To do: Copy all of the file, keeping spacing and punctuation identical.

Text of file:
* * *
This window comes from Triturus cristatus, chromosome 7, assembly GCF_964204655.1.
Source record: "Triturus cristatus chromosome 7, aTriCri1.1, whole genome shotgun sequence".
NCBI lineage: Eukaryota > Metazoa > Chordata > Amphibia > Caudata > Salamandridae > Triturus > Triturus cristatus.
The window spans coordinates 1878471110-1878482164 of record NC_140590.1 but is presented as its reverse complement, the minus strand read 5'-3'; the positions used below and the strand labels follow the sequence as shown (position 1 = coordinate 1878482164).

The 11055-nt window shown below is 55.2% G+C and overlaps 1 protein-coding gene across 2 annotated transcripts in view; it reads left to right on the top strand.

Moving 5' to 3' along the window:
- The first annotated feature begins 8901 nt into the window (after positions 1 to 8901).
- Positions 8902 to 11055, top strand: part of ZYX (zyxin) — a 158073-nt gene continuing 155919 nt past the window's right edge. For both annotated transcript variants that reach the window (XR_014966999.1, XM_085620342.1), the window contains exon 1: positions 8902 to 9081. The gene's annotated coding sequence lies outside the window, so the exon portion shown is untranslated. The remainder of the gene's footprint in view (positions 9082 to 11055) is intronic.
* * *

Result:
This window comes from Triturus cristatus, chromosome 7, assembly GCF_964204655.1.
Source record: "Triturus cristatus chromosome 7, aTriCri1.1, whole genome shotgun sequence".
NCBI lineage: Eukaryota > Metazoa > Chordata > Amphibia > Caudata > Salamandridae > Triturus > Triturus cristatus.
The window spans coordinates 1878471110-1878482164 of record NC_140590.1 but is presented as its reverse complement, the minus strand read 5'-3'; the positions used below and the strand labels follow the sequence as shown (position 1 = coordinate 1878482164).

The 11055-nt window shown below is 55.2% G+C and overlaps 1 protein-coding gene across 2 annotated transcripts in view; it reads left to right on the top strand.

Moving 5' to 3' along the window:
- The first annotated feature begins 8901 nt into the window (after positions 1 to 8901).
- Positions 8902 to 11055, top strand: part of ZYX (zyxin) — a 158073-nt gene continuing 155919 nt past the window's right edge. For both annotated transcript variants that reach the window (XR_014966999.1, XM_085620342.1), the window contains exon 1: positions 8902 to 9081. The gene's annotated coding sequence lies outside the window, so the exon portion shown is untranslated. The remainder of the gene's footprint in view (positions 9082 to 11055) is intronic.